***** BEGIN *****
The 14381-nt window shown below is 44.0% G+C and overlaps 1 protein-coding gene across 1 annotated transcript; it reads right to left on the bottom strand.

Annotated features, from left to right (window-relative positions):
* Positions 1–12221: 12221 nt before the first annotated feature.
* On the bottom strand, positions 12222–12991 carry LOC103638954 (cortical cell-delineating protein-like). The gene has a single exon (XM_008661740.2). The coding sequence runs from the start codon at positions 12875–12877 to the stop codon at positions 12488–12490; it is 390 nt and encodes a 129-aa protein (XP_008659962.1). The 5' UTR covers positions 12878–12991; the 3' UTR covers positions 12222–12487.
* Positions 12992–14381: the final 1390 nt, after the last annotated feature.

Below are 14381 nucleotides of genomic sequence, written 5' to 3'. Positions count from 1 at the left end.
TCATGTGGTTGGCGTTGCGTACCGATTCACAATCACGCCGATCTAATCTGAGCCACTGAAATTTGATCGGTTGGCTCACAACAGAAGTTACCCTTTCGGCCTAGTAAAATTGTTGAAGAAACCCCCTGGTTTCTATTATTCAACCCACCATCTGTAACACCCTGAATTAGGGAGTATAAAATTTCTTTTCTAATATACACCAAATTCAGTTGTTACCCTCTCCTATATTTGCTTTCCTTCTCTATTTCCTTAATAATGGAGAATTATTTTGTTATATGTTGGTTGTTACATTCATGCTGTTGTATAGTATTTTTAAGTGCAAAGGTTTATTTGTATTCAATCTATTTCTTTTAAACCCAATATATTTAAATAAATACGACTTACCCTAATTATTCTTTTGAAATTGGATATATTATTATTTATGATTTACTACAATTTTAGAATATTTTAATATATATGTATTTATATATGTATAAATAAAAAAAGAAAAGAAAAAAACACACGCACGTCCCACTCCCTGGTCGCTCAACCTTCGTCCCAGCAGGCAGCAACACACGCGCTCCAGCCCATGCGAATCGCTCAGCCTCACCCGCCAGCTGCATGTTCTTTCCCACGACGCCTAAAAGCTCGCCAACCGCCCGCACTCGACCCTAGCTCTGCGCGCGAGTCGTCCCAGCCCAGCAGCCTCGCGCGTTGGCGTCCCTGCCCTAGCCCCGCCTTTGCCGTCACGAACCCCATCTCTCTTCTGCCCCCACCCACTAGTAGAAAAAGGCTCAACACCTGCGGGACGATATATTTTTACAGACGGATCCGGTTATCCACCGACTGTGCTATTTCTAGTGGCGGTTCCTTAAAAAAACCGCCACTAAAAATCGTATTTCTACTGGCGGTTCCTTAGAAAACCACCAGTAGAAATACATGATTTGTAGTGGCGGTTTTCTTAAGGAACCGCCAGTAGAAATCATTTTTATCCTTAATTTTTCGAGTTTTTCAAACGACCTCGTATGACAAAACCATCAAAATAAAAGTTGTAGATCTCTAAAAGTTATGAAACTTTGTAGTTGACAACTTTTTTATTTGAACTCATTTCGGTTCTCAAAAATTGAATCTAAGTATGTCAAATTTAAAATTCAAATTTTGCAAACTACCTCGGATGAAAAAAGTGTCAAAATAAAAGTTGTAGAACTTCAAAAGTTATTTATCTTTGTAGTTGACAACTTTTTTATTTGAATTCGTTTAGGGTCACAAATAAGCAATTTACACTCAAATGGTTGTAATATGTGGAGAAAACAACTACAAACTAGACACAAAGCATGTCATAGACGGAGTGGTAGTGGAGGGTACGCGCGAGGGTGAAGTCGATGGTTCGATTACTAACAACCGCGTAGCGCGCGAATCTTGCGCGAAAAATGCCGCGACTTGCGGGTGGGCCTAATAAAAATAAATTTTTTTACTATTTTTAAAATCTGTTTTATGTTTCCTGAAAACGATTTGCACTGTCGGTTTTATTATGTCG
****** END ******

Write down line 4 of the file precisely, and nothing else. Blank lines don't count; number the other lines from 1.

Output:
* On the bottom strand, positions 12222–12991 carry LOC103638954 (cortical cell-delineating protein-like). The gene has a single exon (XM_008661740.2). The coding sequence runs from the start codon at positions 12875–12877 to the stop codon at positions 12488–12490; it is 390 nt and encodes a 129-aa protein (XP_008659962.1). The 5' UTR covers positions 12878–12991; the 3' UTR covers positions 12222–12487.